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We won't miss the trans fats

A worker unloads grocery goods in Washington, D.C.,

A worker unloads grocery goods in Washington, D.C., on Nov. 6, 2014. Photo Credit: AFP / Getty Images / Jim Watson

Finally, the Food and Drug Administration has given all food manufacturers a big fat mandate -- get rid of the trans fat in your products. The announcement last week comes nine years after New York City's first-in-the-nation move to ban the substance from restaurants.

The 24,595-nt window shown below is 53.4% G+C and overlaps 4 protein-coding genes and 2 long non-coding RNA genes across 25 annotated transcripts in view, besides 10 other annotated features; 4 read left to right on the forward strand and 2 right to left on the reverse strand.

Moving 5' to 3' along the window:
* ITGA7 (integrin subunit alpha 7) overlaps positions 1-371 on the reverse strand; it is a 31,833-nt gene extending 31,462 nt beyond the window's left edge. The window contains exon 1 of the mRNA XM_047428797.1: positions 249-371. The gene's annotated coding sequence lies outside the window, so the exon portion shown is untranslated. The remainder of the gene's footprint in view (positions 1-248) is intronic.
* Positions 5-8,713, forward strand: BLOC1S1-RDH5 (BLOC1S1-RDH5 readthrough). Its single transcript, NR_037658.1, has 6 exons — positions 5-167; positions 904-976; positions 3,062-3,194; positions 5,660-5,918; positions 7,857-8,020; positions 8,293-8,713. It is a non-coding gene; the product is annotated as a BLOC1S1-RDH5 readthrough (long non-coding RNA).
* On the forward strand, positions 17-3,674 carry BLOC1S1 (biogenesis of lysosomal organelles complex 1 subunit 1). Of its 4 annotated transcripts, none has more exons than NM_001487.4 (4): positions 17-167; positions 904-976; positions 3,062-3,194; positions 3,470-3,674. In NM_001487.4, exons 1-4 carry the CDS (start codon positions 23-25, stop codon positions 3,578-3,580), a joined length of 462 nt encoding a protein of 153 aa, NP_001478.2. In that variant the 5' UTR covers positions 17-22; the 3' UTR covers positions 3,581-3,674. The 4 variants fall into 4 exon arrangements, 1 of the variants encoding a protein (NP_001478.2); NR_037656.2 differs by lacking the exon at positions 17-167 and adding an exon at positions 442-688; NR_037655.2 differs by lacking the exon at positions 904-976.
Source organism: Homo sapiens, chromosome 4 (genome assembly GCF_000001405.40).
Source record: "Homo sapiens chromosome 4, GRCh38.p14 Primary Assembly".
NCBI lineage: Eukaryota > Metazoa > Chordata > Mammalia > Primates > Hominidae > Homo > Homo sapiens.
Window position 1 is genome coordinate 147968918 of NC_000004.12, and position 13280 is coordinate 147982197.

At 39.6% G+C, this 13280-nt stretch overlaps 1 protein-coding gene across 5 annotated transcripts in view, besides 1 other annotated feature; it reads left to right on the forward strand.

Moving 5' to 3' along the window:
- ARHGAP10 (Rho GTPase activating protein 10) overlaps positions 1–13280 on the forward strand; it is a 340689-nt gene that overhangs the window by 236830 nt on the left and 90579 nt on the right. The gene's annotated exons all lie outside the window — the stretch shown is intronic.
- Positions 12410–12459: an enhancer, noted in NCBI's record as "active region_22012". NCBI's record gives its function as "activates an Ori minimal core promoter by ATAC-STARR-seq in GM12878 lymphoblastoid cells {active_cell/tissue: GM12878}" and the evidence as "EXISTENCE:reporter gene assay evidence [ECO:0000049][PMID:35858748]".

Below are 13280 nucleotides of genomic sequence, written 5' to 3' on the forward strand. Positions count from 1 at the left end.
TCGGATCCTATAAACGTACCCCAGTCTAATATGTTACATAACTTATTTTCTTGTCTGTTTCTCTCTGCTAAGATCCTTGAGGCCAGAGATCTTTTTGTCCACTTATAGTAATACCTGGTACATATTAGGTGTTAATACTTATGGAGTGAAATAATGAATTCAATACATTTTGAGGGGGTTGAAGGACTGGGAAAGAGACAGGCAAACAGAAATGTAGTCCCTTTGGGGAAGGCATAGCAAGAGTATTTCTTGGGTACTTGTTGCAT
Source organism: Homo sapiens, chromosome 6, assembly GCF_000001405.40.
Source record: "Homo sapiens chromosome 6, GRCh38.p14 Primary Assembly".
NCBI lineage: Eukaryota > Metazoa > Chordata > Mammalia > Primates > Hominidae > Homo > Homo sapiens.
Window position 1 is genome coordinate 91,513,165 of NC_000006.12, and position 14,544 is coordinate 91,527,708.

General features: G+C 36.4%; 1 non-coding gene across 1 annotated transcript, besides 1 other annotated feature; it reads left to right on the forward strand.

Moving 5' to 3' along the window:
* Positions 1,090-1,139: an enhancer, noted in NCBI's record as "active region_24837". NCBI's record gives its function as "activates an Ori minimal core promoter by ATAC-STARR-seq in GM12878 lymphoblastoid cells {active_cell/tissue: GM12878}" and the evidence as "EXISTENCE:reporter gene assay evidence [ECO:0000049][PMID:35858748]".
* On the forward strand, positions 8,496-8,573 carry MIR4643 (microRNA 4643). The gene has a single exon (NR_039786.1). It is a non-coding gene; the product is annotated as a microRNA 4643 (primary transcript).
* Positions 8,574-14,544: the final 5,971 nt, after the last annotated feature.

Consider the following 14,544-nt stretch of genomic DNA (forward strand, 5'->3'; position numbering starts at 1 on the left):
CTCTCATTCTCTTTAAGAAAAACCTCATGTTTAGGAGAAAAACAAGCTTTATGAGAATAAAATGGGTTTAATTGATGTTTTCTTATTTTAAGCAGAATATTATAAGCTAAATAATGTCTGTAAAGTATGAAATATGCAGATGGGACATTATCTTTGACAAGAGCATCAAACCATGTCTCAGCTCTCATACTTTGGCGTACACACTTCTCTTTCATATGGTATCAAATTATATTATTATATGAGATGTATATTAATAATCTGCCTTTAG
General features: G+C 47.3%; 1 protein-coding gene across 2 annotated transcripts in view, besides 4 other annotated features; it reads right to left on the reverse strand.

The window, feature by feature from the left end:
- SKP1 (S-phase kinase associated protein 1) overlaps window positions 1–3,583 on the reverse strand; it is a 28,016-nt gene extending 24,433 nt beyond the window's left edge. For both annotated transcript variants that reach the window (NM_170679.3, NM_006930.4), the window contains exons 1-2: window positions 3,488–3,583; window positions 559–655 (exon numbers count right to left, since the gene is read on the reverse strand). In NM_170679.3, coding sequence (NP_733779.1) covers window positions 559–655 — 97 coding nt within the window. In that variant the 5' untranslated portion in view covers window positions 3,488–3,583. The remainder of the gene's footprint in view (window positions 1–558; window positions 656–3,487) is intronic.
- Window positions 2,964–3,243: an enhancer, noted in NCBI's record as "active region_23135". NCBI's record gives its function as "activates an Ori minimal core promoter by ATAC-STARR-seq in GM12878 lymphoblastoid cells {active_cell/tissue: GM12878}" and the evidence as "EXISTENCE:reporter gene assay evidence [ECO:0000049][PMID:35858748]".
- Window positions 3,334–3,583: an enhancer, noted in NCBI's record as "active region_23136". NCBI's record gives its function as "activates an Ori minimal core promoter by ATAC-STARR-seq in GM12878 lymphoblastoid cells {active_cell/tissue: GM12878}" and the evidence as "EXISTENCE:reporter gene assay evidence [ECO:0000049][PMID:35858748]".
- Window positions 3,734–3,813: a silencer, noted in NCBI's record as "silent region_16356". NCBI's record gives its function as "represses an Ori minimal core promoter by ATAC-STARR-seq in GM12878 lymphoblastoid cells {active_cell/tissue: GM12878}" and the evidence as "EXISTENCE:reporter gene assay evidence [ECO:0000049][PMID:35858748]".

The goal in 2006 was to reduce the 500 deaths each year from heart disease in the city that were attributed to trans fat intake. Results of the ban aren't yet known, but studies suggest that cutting trans fats should cut the risk of heart disease. The Mayo Clinic calls trans fats a "cholesterol double whammy." They raise LDL (bad) cholesterol and lower HDL (good) cholesterol. Officials say the new move will prevent 20,000 annual heart attacks nationwide. Many food makers already use substitutes for trans fats, so this is not a big nutritional sacrifice. Our bodies will thank us in the long run.

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